I have a couple of contacts with women's organizations in your country that I could share with you. My friend recommended that you try contacting Mitra Perempuan:
http://perempuan.or.id/program/konseling-hotline/
They offer a phone crisis support line and free face-to-face counselling for women and children going through domestic violence. It is confidential, meaning that what you talk about will not be shared with your family, school or police. If needed, they also provide temporary accommodation.

Also are you comfortable to share which part of Indonesia or which city you are in?

Thank you for the suggestion and for the link, I will look for it later. I live in Cibubur in Indonesia. Thank you for your support, I really appreciate it.

--------------------
I'm a survivor

Posts: 6 | From: Indonesia | Registered: Sep 2013  |  IP: Logged | Report this post to a Moderator
Raiha Qyaza
Neophyte
Member # 108475

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quote:
Originally posted by Heather:
Raiha, one of the things that I find to be the most unfair, the toughest, in a situation with hidden abuse in families or other relationships is that it leaves the survivor feeling like it's on them to somehow do everything right. To try and take care of themselves and heal themselves without infringing on anyone else, or having the hurt they're feeling land, for lack of a better term, on anyone else.

The thing is, that's not on you. It was your father here who chose to do something that caused hurt, and any residual hurt or harm done to the rest of the family because of it? That's about hurt HE has caused, not you.

By all means, I understand both being worried about being believed, and I also empathize with wanting to protect your mother. In addition, that's a very loving thing to do. But I don't think it's not also loving to be honest and tell. I really don't. Again, it's not on you that the reality of your father in this regard isn't the reality your mother wants or hopes it to be.

I'd also pitch in that it's really a parents job to protect their children, not the other way around. In some situations, there won't be a choice like that anyone has to make, but obviously, in this case, there is.

I think who you tell or don't, or who you tell now, is something to center around what YOU need: you're the one who will be hurt most here no matter what, you're the one in need of the most help and care.

So, what do YOU think would be best for YOU right now? What way do you think would help you most in healing and getting safe? And get you the most support?

Thank you for your support and advice, I will think about this throughly before I decide to tell my Mum. Do you think it'll be a wise choice to ask someone to talk about it to my mother instead of talking to her in person? You know, from one adult to another. It might convince her more. Do you think it will hummiliate my parents or my family?

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I'm a survivor

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Robin Lee
Volunteer Assistant Director
Member # 90293

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Hi Raiha,

I agree with Heather that whatever you decide to do needs to be based on what you need right now. So, would it feel better for you to have someone else talk to your parents?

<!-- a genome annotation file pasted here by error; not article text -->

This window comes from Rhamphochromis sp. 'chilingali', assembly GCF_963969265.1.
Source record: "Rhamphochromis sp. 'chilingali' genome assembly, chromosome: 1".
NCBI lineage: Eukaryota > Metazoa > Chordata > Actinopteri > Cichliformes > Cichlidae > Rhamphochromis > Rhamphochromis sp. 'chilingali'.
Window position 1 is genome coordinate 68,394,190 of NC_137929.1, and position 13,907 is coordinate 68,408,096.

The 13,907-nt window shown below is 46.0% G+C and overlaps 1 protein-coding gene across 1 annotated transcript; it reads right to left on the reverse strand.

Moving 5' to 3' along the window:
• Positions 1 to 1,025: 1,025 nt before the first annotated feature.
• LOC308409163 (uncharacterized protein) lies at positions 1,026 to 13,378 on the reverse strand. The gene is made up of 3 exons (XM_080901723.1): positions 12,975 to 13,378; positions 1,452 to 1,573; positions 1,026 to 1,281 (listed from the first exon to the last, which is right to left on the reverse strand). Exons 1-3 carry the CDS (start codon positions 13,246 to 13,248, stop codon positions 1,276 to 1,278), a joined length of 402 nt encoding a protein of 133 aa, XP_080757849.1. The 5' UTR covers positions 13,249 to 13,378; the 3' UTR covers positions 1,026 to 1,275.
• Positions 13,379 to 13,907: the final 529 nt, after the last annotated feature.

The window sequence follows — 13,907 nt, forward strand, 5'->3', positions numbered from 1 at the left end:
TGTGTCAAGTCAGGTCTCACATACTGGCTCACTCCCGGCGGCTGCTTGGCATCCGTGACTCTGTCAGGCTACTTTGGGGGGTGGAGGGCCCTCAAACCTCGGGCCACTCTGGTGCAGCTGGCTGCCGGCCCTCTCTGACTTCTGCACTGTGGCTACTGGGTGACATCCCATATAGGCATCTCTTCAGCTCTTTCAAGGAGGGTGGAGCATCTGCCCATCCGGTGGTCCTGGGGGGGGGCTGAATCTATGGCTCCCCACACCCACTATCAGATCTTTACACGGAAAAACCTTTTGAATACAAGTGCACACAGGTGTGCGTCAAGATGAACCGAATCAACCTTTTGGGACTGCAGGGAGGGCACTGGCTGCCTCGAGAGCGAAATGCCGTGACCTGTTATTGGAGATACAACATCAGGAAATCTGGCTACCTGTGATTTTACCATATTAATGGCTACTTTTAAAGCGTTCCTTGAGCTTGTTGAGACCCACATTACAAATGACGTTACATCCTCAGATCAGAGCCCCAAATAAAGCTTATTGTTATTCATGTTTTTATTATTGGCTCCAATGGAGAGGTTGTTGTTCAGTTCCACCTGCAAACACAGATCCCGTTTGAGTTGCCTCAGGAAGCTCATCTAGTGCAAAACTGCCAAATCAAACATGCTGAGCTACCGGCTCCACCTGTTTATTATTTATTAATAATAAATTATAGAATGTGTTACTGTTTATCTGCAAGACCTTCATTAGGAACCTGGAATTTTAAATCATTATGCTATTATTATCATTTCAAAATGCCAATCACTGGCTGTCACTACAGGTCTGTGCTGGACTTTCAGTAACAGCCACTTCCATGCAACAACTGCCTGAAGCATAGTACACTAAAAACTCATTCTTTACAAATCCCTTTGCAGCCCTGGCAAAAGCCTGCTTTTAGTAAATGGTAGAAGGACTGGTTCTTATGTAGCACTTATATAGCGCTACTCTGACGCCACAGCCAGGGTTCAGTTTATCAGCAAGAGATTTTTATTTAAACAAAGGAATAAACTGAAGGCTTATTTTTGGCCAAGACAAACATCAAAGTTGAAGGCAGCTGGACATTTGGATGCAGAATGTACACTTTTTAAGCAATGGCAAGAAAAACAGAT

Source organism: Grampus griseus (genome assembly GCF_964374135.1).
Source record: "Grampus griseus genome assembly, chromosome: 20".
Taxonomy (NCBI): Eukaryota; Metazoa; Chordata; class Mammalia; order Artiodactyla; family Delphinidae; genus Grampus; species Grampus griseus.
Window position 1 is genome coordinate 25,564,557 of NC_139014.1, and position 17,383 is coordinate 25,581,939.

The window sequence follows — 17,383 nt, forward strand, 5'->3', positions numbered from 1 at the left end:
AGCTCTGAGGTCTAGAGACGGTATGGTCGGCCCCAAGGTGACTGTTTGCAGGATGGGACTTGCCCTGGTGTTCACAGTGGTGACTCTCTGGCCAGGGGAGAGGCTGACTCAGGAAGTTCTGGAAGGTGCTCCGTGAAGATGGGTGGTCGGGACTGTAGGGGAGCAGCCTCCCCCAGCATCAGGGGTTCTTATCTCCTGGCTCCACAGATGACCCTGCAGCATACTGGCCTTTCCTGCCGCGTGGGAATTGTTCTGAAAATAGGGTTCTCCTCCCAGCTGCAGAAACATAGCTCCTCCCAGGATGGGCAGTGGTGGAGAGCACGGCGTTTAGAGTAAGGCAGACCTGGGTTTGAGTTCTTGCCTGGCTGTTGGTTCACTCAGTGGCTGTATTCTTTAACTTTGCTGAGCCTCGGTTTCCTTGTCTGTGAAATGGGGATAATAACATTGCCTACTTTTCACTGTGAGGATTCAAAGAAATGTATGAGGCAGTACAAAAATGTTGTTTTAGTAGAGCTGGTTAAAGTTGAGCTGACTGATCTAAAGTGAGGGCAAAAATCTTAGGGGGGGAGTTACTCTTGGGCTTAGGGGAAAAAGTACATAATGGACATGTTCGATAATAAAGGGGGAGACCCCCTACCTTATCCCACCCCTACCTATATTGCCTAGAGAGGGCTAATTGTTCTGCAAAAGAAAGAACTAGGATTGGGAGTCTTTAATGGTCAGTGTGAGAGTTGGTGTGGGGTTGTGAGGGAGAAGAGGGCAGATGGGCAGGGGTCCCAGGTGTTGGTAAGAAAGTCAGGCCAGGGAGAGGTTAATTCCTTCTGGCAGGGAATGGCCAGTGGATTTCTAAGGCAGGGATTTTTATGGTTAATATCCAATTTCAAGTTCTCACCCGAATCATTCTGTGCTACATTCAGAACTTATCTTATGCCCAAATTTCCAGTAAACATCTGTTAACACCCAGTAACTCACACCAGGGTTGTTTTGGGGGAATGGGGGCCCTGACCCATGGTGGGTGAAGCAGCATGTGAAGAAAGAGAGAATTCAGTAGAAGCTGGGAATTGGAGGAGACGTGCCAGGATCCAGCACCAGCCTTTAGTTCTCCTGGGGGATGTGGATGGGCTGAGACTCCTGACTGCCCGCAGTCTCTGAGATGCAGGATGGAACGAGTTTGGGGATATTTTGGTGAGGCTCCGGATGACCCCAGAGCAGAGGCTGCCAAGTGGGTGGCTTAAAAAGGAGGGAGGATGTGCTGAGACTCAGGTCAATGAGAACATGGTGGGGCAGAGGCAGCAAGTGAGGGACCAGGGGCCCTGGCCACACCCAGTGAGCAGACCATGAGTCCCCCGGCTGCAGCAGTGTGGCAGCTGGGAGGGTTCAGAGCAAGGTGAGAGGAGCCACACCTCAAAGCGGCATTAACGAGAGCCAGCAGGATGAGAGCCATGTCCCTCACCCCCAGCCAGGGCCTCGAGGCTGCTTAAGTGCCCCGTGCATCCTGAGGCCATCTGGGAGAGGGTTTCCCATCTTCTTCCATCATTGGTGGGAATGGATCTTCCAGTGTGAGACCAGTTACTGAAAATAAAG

It's understandable that you're concerned about how your parents would react. You know them best. Do you think they'd react more helpfully if another adult talked to them or if you talked to them?

Do you have an adult you feel like you can talk too?

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Robin

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Raiha Qyaza
Neophyte
Member # 108475

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quote:
Originally posted by Robin Lee:
Hi Raiha,

I agree with Heather that whatever you decide to do needs to be based on what you need right now. So, would it feel better for you to have someone else talk to your parents?

It's understandable that you're concerned about how your parents would react. You know them best. Do you think they'd react more helpfully if another adult talked to them or if you talked to them?

Do you have an adult you feel like you can talk too?

Yes, there's an adult I can talk to about it. She's my best friend's Mother. My best friend knows about this situation, so I think it will be a lot better than just talking to some random people. Thank you, Robin, I will try my best to fix this. When do you think will be the perfect time to tell her? Do I have to wait for something, or...?

--------------------
I'm a survivor

Posts: 6 | From: Indonesia | Registered: Sep 2013  |  IP: Logged | Report this post to a Moderator
Raiha Qyaza
Neophyte
Member # 108475

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quote:
Originally posted by Robin Lee:
Hi Raiha,

I agree with Heather that whatever you decide to do needs to be based on what you need right now. So, would it feel better for you to have someone else talk to your parents?

It's understandable that you're concerned about how your parents would react. You know them best. Do you think they'd react more helpfully if another adult talked to them or if you talked to them?

Do you have an adult you feel like you can talk too?

Yes, there's an adult I can talk to about it. She's my best friend's Mother. My best friend knows about this situation, so I think it will be a lot better than just talking to some random people. Thank you, Robin, I will try my best to fix this. When do you think will be the perfect time to tell her? Do I have to wait for something, or...?

--------------------
I'm a survivor

Posts: 6 | From: Indonesia | Registered: Sep 2013  |  IP: Logged | Report this post to a Moderator